Diwali or Deepawali is one of the main Hindu festivals celebrated by Indians all over the world.
The festival gets its name from the row (avali) of clay lamps (deepa) that Indians light outside their homes to symbolize the inner light that protects them from spiritual darkness. This festival is as important to Hindus as the Christmas holiday is to Christians.
The festival signifies the triumph of good over evil and is celebrated with a lot of aplomb by all Indians regardless of religion. Diwali has a very rich history, is deeply rooted in Hindu mythology and teaches us very important moral values.
Let’s learn about the biggest Indian festival and its significance.
Observed by more than a billion people across faiths, this five-day festival of lights brings prayer, feasts, fireworks and, for some, a new year. The dates of this festival are based on the Hindu lunar calendar, which marks each month by the time it takes the moon to orbit Earth.
Diwali begins just before the arrival of a new moon between the Hindu months of Asvina and Kartika—which typically falls in October or November of the Gregorian calendar.
In 2022, the five days of Diwali begin on October 22, with the most important festival date taking place on October 24.
The legends of Diwali vary from religion as well as region. While every religion (and sect) has its historical narrative behind the festival, the ultimate meaning of the celebration of the downfall of evil remains the same.
In Hinduism, which is considered the oldest religion in the world, there are varying versions of the story of Diwali. Through hundreds of years, these mythological stories have travelled across the world by word of mouth, texts and translations. Therefore, the difference in geographical location dictates the belief of the people.
While all tales are different, they are epic stories, revolving around the Hindu god, Vishnu, and his reincarnations. Vishnu is considered the sustainer of the universe and his role is to restore the balance between good and evil.
In northern India, Diwali commemorates Prince Rama’s triumphant return to the city of Ayodhya after 14 years of exile due to the plotting of his evil stepmother—and after a heroic rescue of his wife Sita, an incarnation of the goddess Lakshmi, who had been kidnapped by the rival king Ravana.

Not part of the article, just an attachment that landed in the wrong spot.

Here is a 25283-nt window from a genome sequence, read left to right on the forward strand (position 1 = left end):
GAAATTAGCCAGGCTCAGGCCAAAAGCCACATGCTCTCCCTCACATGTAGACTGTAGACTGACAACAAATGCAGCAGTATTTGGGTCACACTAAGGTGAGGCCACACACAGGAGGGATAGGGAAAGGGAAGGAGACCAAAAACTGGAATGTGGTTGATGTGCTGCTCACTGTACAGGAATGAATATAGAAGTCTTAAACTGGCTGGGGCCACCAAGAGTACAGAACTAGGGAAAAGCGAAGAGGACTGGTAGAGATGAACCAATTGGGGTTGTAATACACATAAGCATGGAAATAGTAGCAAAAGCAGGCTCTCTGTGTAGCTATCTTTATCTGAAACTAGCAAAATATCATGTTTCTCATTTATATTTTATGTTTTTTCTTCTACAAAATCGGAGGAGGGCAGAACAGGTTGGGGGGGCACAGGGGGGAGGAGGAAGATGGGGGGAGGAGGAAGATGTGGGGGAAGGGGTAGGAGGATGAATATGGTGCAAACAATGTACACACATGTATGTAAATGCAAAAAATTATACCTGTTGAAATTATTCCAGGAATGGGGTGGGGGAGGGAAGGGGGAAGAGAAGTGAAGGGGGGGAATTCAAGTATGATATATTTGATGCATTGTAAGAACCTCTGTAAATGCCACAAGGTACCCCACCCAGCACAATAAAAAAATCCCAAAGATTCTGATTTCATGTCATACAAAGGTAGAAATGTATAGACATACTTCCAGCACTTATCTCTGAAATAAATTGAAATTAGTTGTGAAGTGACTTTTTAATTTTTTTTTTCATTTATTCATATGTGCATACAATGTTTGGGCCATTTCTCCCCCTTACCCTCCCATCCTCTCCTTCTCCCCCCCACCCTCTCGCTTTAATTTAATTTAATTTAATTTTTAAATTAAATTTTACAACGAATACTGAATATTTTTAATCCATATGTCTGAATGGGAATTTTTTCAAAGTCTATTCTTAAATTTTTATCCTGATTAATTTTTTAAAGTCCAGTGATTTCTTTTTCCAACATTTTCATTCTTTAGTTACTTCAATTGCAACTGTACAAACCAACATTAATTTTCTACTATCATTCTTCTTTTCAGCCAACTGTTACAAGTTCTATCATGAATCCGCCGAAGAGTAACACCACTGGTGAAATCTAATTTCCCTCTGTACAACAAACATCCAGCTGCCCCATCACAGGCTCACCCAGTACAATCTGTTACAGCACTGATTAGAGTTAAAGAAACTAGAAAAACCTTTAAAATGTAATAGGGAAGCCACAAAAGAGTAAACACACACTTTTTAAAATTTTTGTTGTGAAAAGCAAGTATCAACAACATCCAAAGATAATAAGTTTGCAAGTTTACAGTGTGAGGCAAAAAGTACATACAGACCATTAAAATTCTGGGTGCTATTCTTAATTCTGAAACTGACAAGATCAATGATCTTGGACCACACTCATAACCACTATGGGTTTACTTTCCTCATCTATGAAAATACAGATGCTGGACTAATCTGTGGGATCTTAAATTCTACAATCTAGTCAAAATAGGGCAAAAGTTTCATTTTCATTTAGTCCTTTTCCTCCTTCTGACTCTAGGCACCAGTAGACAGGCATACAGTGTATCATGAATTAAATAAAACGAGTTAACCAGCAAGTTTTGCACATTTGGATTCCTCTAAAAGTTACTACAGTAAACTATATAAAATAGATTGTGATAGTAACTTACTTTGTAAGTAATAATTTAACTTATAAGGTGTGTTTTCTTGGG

In the Hindu tradition, Prince Rama is seen as an incarnation of Lord Vishnu and an embodiment of dharma or righteousness. Sita is an incarnation of Lakshmi, the goddess of wealth and prosperity. The residents of Ayodhya were so glad the rightful king and queen had returned, they lit lamps in their honour, an element of the festivities that’s still an important part of the festivities today.
In South India, meanwhile, Diwali honours the victory of Lord Krishna over the demon king Narakasura, who had imprisoned 16,000 women in his palace and meted out harsh punishments to any of his subjects who dared to stand up against him.
And in western India, the festival celebrates Vishnu’s banishment of King Bali—whose immense power had become a threat to the gods—to the underworld.
No matter the story behind the meaning of the festival, the Indian population celebrates the festival with great enthusiasm and jubilee.
Why is Diwali celebrated?
Regardless of the region, the celebration of Diwali is the celebration of the defeat of evil. More realistically though, the festival is the time for families to gather together and celebrate. Most families have extravagant dinners and exchange gifts with each other. Some people also shower their friends, neighbours and colleagues with “mithai” (Indian sweets) and gifts. This is a way of bringing people closer and letting go of grievances.
How is it celebrated?